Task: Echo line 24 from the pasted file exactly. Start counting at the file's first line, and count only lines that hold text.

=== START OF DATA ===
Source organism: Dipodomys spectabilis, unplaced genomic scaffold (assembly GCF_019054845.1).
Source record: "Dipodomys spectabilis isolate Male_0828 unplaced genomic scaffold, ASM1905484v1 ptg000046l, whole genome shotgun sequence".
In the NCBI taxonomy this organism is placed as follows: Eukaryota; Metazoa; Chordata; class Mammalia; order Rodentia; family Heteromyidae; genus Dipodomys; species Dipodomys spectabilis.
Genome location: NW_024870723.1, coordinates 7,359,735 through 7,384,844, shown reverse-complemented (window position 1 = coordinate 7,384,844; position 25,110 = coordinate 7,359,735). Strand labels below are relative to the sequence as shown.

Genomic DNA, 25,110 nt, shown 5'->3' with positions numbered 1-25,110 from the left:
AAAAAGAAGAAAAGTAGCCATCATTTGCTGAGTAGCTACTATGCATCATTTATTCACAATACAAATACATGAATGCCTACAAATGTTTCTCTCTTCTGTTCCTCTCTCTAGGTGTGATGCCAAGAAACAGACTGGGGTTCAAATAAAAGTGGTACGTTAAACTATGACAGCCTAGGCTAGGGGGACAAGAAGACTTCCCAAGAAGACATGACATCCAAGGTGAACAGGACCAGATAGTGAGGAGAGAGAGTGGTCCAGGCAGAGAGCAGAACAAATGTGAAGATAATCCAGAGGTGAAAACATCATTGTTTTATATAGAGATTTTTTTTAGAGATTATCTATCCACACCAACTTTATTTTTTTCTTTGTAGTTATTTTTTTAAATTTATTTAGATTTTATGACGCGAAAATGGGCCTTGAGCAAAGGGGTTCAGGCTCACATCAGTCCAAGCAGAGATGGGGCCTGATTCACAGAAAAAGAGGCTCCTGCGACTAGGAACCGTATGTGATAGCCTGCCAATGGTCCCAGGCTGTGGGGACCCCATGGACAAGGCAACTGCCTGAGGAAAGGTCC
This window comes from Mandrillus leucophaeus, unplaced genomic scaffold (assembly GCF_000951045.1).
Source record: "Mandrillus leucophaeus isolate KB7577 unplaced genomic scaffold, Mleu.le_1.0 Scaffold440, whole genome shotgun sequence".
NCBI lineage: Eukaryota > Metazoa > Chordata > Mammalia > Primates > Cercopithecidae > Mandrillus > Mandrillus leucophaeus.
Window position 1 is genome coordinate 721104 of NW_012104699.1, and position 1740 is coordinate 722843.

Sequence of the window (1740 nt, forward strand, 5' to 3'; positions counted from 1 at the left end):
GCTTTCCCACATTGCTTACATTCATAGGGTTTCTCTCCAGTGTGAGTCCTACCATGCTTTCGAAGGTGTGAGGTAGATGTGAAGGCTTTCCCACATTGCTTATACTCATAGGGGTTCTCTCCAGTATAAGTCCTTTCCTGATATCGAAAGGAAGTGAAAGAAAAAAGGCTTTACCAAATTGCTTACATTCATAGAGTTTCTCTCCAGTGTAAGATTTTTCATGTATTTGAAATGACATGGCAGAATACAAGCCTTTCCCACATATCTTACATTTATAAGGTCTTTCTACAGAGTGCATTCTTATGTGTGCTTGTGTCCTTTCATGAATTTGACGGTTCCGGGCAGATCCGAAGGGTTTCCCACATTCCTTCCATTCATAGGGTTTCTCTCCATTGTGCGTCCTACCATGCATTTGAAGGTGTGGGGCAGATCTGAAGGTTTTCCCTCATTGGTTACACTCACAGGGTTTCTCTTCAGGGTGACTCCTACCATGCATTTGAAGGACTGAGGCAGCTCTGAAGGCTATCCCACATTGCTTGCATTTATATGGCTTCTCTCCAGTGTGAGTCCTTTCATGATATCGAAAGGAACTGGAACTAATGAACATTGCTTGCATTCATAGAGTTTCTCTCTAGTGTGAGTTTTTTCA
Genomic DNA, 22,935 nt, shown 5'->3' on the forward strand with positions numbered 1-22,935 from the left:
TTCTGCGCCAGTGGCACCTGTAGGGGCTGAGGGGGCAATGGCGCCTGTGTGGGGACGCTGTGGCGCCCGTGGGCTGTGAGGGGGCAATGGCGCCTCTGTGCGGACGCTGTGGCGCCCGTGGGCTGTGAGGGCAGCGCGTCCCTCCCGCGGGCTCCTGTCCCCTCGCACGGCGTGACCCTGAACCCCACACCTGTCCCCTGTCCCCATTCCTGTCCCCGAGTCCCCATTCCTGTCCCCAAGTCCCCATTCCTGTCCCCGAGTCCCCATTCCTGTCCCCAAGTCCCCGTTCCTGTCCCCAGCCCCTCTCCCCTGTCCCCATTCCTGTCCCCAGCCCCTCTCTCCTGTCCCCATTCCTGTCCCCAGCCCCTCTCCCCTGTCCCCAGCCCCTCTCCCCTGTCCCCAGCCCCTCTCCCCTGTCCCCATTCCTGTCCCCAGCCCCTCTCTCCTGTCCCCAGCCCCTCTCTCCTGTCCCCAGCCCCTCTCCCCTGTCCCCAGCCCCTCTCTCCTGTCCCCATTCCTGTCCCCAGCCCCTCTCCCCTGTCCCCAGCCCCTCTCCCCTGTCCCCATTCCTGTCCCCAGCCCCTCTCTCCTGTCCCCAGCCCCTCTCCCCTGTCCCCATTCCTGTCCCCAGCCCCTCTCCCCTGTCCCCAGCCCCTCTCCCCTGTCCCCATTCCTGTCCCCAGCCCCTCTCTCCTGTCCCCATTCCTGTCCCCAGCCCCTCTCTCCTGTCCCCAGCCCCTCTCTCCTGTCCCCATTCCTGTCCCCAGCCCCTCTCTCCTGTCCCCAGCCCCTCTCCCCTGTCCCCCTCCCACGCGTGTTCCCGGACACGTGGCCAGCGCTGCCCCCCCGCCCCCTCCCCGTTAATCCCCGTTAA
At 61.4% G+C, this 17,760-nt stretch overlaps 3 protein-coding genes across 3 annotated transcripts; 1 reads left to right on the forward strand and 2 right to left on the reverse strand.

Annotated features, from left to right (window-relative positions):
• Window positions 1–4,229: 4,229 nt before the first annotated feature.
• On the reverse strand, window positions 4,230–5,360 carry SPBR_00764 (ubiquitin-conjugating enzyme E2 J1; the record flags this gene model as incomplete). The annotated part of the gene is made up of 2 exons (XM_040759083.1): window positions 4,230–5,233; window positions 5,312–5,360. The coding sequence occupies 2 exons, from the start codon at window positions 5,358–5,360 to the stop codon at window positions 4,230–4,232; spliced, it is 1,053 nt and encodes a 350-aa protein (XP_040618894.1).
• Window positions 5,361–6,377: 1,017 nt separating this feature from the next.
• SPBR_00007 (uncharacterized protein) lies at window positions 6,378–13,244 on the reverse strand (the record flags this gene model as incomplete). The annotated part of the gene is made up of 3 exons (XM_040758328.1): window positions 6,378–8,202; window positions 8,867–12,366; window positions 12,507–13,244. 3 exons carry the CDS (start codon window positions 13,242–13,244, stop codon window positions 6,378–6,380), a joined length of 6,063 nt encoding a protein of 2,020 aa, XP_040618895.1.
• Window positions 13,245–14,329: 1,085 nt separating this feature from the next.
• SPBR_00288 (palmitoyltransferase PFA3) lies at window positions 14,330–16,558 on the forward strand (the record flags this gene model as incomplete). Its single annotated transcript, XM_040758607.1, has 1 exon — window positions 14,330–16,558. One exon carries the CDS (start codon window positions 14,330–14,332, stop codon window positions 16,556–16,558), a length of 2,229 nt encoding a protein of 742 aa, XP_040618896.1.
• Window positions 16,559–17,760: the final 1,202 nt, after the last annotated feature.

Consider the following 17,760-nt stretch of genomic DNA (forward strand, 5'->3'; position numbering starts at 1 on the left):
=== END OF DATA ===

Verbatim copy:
Consider the following 17,760-nt stretch of genomic DNA (forward strand, 5'->3'; position numbering starts at 1 on the left):